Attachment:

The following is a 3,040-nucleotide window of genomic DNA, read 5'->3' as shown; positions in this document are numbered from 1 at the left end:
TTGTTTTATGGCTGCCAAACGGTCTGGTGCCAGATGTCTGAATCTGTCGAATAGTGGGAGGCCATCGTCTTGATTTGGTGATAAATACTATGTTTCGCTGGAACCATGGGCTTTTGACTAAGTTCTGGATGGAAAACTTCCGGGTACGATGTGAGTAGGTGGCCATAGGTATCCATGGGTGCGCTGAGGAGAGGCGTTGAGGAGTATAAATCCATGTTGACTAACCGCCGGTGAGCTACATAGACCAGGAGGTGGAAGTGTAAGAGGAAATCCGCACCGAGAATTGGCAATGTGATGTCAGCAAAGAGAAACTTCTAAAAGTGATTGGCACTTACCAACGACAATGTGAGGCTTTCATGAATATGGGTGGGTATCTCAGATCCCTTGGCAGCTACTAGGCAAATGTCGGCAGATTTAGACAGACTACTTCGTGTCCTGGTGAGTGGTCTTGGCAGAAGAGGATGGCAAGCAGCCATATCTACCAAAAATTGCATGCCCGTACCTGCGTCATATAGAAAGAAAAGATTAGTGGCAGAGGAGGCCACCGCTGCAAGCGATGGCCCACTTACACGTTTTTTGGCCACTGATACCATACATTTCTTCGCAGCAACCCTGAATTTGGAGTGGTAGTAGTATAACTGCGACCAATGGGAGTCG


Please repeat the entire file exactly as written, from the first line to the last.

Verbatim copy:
The following is a 3,040-nucleotide window of genomic DNA, read 5'->3' as shown; positions in this document are numbered from 1 at the left end:
TTGTTTTATGGCTGCCAAACGGTCTGGTGCCAGATGTCTGAATCTGTCGAATAGTGGGAGGCCATCGTCTTGATTTGGTGATAAATACTATGTTTCGCTGGAACCATGGGCTTTTGACTAAGTTCTGGATGGAAAACTTCCGGGTACGATGTGAGTAGGTGGCCATAGGTATCCATGGGTGCGCTGAGGAGAGGCGTTGAGGAGTATAAATCCATGTTGACTAACCGCCGGTGAGCTACATAGACCAGGAGGTGGAAGTGTAAGAGGAAATCCGCACCGAGAATTGGCAATGTGATGTCAGCAAAGAGAAACTTCTAAAAGTGATTGGCACTTACCAACGACAATGTGAGGCTTTCATGAATATGGGTGGGTATCTCAGATCCCTTGGCAGCTACTAGGCAAATGTCGGCAGATTTAGACAGACTACTTCGTGTCCTGGTGAGTGGTCTTGGCAGAAGAGGATGGCAAGCAGCCATATCTACCAAAAATTGCATGCCCGTACCTGCGTCATATAGAAAGAAAAGATTAGTGGCAGAGGAGGCCACCGCTGCAAGCGATGGCCCACTTACACGTTTTTTGGCCACTGATACCATACATTTCTTCGCAGCAACCCTGAATTTGGAGTGGTAGTAGTATAACTGCGACCAATGGGAGTCG